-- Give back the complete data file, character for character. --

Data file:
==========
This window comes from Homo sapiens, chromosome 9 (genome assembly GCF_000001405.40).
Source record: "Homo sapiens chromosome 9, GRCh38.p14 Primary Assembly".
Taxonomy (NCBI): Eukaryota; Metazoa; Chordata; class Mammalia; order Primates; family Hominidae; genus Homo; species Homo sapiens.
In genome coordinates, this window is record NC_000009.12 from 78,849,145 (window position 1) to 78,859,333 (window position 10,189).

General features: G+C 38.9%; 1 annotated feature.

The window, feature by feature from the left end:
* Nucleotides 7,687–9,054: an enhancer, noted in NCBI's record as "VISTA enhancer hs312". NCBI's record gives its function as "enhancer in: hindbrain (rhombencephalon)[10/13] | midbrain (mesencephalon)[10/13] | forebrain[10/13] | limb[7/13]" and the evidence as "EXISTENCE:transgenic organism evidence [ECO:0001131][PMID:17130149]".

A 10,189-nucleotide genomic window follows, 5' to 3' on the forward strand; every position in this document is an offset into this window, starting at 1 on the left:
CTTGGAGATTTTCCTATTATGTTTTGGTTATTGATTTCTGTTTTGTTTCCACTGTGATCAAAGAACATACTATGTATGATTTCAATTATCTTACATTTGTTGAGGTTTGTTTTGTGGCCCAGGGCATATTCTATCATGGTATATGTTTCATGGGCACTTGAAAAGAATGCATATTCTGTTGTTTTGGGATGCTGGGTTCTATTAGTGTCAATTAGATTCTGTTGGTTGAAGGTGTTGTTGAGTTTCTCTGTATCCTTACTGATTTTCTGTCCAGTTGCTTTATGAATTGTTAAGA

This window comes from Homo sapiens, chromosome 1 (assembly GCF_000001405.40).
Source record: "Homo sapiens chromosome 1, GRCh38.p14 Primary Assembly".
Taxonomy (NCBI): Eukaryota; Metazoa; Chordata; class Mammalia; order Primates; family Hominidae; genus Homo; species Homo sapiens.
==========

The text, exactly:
This window comes from Homo sapiens, chromosome 9 (genome assembly GCF_000001405.40).
Source record: "Homo sapiens chromosome 9, GRCh38.p14 Primary Assembly".
Taxonomy (NCBI): Eukaryota; Metazoa; Chordata; class Mammalia; order Primates; family Hominidae; genus Homo; species Homo sapiens.
In genome coordinates, this window is record NC_000009.12 from 78,849,145 (window position 1) to 78,859,333 (window position 10,189).

General features: G+C 38.9%; 1 annotated feature.

The window, feature by feature from the left end:
* Nucleotides 7,687–9,054: an enhancer, noted in NCBI's record as "VISTA enhancer hs312". NCBI's record gives its function as "enhancer in: hindbrain (rhombencephalon)[10/13] | midbrain (mesencephalon)[10/13] | forebrain[10/13] | limb[7/13]" and the evidence as "EXISTENCE:transgenic organism evidence [ECO:0001131][PMID:17130149]".

A 10,189-nucleotide genomic window follows, 5' to 3' on the forward strand; every position in this document is an offset into this window, starting at 1 on the left:
CTTGGAGATTTTCCTATTATGTTTTGGTTATTGATTTCTGTTTTGTTTCCACTGTGATCAAAGAACATACTATGTATGATTTCAATTATCTTACATTTGTTGAGGTTTGTTTTGTGGCCCAGGGCATATTCTATCATGGTATATGTTTCATGGGCACTTGAAAAGAATGCATATTCTGTTGTTTTGGGATGCTGGGTTCTATTAGTGTCAATTAGATTCTGTTGGTTGAAGGTGTTGTTGAGTTTCTCTGTATCCTTACTGATTTTCTGTCCAGTTGCTTTATGAATTGTTAAGA

This window comes from Homo sapiens, chromosome 1 (assembly GCF_000001405.40).
Source record: "Homo sapiens chromosome 1, GRCh38.p14 Primary Assembly".
Taxonomy (NCBI): Eukaryota; Metazoa; Chordata; class Mammalia; order Primates; family Hominidae; genus Homo; species Homo sapiens.